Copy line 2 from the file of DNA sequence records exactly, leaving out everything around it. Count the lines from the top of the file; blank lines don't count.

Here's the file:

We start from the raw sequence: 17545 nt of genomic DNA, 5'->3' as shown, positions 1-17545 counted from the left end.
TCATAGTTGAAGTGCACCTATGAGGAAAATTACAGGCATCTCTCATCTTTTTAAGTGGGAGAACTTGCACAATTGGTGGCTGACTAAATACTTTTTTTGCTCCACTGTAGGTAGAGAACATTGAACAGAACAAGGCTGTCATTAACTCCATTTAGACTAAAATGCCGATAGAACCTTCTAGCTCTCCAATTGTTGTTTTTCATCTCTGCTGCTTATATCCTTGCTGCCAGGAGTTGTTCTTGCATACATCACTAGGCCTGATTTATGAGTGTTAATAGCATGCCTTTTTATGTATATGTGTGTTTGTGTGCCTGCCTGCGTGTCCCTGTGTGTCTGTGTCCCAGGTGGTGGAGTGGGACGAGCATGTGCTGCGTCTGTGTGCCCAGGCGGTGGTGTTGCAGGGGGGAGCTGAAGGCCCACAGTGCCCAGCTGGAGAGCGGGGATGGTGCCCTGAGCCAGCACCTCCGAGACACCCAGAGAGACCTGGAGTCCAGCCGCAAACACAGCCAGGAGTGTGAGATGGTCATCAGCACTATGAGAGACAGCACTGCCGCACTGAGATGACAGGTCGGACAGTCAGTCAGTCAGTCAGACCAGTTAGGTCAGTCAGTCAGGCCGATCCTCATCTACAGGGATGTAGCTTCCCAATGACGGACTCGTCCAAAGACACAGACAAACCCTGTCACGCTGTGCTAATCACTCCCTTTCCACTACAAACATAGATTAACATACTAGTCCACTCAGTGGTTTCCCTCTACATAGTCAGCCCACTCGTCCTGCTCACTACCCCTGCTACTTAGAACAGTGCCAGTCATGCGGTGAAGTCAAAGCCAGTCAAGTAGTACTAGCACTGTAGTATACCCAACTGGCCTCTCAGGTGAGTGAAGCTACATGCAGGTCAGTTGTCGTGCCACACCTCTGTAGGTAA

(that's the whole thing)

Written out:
TCATAGTTGAAGTGCACCTATGAGGAAAATTACAGGCATCTCTCATCTTTTTAAGTGGGAGAACTTGCACAATTGGTGGCTGACTAAATACTTTTTTTGCTCCACTGTAGGTAGAGAACATTGAACAGAACAAGGCTGTCATTAACTCCATTTAGACTAAAATGCCGATAGAACCTTCTAGCTCTCCAATTGTTGTTTTTCATCTCTGCTGCTTATATCCTTGCTGCCAGGAGTTGTTCTTGCATACATCACTAGGCCTGATTTATGAGTGTTAATAGCATGCCTTTTTATGTATATGTGTGTTTGTGTGCCTGCCTGCGTGTCCCTGTGTGTCTGTGTCCCAGGTGGTGGAGTGGGACGAGCATGTGCTGCGTCTGTGTGCCCAGGCGGTGGTGTTGCAGGGGGGAGCTGAAGGCCCACAGTGCCCAGCTGGAGAGCGGGGATGGTGCCCTGAGCCAGCACCTCCGAGACACCCAGAGAGACCTGGAGTCCAGCCGCAAACACAGCCAGGAGTGTGAGATGGTCATCAGCACTATGAGAGACAGCACTGCCGCACTGAGATGACAGGTCGGACAGTCAGTCAGTCAGTCAGACCAGTTAGGTCAGTCAGTCAGGCCGATCCTCATCTACAGGGATGTAGCTTCCCAATGACGGACTCGTCCAAAGACACAGACAAACCCTGTCACGCTGTGCTAATCACTCCCTTTCCACTACAAACATAGATTAACATACTAGTCCACTCAGTGGTTTCCCTCTACATAGTCAGCCCACTCGTCCTGCTCACTACCCCTGCTACTTAGAACAGTGCCAGTCATGCGGTGAAGTCAAAGCCAGTCAAGTAGTACTAGCACTGTAGTATACCCAACTGGCCTCTCAGGTGAGTGAAGCTACATGCAGGTCAGTTGTCGTGCCACACCTCTGTAGGTAA